Fig. 27 shows three views of a square head or nut with chamfer corresponding to that on the hexagonal head in Fig. 23; and Fig. 28 shows the square head or nut chamfered to correspond to Fig. 26. Referring first to Fig. 27, the arc on the side view which shows the short diameter of the nut is drawn with a radius A, equal to two and one-quarter times the diameter of the bolt on which the head or nut belongs. The arcs on the other side view are drawn with a radius B, equal to one-half of A. The lines EF are drawn from points E tangent to the arcs, and it will be found that the points of tangency will come almost at the points where the arcs cut the single thread the notches on one side have their outer points opposite the inner points of the notches on the other side. For a double thread the notches are directly opposite each other lines CD. Points E are found by projecting from the plan view as indicated.

Three Views of Square Head or Nut with Chamfer.

Fig. 27. Three Views of Square Head or Nut with Chamfer.

Three Views of Square Head or Nut with Chamfer.

Fig. 28. Three Views of Square Head or Nut with Chamfer.

Table III. Rough Square And Hexagon Bolt Heads. U. S. Standard

(franklin institute)

Diameter of Bolt

Width of Head

Thickness of Head

1/4

1/2

3/4

5/16

19/32

19/34

3/8

11/16

11/22

7/16

25/22

75/64

1/2

7/8

7/16

9/16

21/22

31/64

5/8

1 1/16

17/32

3/4

1 1/4

5/8

7/8

1 7/16

23/32

._

Diameter [of Bolt|

Width of Head

Thickness of Head

1

1 5/8

13/16

1 1/8

1 13/16

29/32

1 1/4

2

1

1 3/8

2 3/16

1 3/22

1 1/2

2 3/8

1 3/16

1 5/8

2 9/16

1 9/22

1 3/4

2 3/4

1 3/8

1 7/8

2 15/169

1 15/32

2

3 1/8

1 9/16

2 1/4

3 1/2

1 3/4

2 1/2

3 7/8

1 13/16

Table IV. Rough Square And Hexagon Nuts. U. S. Standard

(franklin institute).

Diameter of Bolt

Width of Nut

Thickness of Nut

1/4

1/2

1/4

5/16

19/32

5/16

3/8

11/16

3/8

7/16

25/32

7/16

1/2

7/8

1/2

9/16

21/32

9/16

5/8

1 1/16

5/8

3/4

1 1/4

3/4

7/8

1 7/16

7/8

Diameter ;of Bolt

Width of Nut

Thickness of Nut

1

1 5/8

1

1 1/8

1 13/16

1 1/8

1 1/4

2

1 1/4

1 3/8

2 3/16

1 3/8

1 1/2

2 3/8

1 1/2

1 5/8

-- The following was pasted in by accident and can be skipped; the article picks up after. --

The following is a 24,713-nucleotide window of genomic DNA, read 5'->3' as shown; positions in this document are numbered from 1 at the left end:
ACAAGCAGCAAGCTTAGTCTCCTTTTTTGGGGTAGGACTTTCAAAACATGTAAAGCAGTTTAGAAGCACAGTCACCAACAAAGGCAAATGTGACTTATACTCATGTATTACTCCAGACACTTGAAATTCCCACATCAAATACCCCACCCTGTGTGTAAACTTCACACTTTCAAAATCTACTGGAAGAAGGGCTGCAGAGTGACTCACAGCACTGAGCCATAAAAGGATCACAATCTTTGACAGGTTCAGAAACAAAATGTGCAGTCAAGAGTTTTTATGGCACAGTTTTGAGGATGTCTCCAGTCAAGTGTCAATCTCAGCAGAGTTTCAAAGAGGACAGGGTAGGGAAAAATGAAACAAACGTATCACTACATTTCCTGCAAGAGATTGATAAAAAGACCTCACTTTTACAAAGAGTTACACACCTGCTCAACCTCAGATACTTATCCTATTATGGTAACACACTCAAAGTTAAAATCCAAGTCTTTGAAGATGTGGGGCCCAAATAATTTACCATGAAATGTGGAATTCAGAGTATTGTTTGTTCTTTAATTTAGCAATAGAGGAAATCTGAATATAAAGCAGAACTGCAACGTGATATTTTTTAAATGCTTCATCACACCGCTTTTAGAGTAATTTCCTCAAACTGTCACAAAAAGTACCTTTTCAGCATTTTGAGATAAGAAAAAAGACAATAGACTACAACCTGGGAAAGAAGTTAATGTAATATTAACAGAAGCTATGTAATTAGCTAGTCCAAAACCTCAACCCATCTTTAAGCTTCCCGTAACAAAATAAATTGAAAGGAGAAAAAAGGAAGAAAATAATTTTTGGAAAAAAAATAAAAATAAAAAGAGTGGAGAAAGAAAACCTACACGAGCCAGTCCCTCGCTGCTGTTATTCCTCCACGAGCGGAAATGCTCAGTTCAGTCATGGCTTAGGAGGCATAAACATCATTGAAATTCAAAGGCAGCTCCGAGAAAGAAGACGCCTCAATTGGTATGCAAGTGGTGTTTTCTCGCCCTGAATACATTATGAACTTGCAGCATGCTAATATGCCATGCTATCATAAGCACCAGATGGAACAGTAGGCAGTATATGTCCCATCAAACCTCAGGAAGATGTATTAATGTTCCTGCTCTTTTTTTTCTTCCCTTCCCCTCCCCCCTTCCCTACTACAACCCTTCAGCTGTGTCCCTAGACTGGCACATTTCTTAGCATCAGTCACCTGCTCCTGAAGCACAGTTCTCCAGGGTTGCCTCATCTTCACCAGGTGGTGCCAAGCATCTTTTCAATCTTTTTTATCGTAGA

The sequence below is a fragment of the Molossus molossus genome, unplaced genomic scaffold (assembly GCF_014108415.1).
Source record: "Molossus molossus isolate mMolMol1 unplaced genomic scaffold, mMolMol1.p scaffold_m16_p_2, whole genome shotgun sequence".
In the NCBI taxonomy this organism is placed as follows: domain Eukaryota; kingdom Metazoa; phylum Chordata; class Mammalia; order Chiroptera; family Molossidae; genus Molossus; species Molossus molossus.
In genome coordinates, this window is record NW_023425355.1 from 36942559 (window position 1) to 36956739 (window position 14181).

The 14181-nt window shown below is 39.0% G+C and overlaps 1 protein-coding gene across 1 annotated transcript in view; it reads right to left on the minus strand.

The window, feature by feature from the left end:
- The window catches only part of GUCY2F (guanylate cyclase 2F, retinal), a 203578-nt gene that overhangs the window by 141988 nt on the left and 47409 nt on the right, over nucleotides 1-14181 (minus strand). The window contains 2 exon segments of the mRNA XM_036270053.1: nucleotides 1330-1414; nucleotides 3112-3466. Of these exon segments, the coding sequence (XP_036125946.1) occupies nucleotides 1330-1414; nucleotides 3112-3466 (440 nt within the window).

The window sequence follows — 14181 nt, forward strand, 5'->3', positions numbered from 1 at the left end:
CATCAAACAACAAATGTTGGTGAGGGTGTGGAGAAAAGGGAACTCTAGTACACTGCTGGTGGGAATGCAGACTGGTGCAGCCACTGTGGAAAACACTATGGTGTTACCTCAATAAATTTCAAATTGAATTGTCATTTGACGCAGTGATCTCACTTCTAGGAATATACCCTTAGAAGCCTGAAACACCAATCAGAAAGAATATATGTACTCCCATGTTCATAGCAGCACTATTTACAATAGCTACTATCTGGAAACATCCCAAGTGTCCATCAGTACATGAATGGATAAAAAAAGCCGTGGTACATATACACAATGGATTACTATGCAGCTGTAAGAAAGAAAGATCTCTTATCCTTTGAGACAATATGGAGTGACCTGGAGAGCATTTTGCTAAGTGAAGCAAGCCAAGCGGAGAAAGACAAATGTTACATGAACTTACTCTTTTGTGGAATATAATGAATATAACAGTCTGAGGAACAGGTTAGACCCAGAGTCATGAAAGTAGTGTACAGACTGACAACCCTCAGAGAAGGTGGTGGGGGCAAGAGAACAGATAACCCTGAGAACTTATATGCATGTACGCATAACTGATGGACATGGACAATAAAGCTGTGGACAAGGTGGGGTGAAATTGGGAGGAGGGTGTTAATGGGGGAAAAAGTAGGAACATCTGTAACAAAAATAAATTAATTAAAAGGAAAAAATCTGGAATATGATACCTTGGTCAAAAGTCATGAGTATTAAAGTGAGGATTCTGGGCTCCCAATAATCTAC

2 9/16

1 5/8

1 3/4

2 3/4

1 3/4

1 7/2

2 15/14

1 7/8

2

3 1/8

2

2 1/4

3 1/2

2 1/4

2 1/2

3 7/8

2 1/2

In Fig. 28, the construction is similar. The points N are first found by projecting from the top and bottom of the circle in the plan view; then the lines NL are drawn, making angles of 30° with the line NN. (The proportions for the radii which are given, hold good only when the angle of 30° is used.) Next draw the construction line LL and draw the arc tangent to it with a radius A equal to two and one-quarter times the diameter of the bolt, the same as in Fig. 27. To draw the chamfer in the other side view, draw the construction line parallel to and at a distance from CC equal to the distance LL from NN and draw the arcs tangent to this line with radius B equal to one-half of A. The lines EF are then drawn as explained for Fig. 27.

Most of the bolts in common use are made standard sizes, that is, for a certain diameter of bolt there are a corresponding standard diameter and thickness for the head and the nut, and a standard number of threads per inch, so that if the bolt which the draftsman wishes to use has these standard dimensions they may be omitted from the drawing and a note made that the bolt is standard. Then the only dimensions necessary to be given are the diameter, the length under the head, and the length of the threaded part.

Tables III and IV give the United States standard sizes of square and hexagonal heads and nuts for bolts. The columns headed "Width of Nut" and "Width of Head" give the shortest dimension of the square or hexagon, that is, the diameter of the inscribed circle, or the distance across flats. The standard number of threads per inch can be found from the table already given.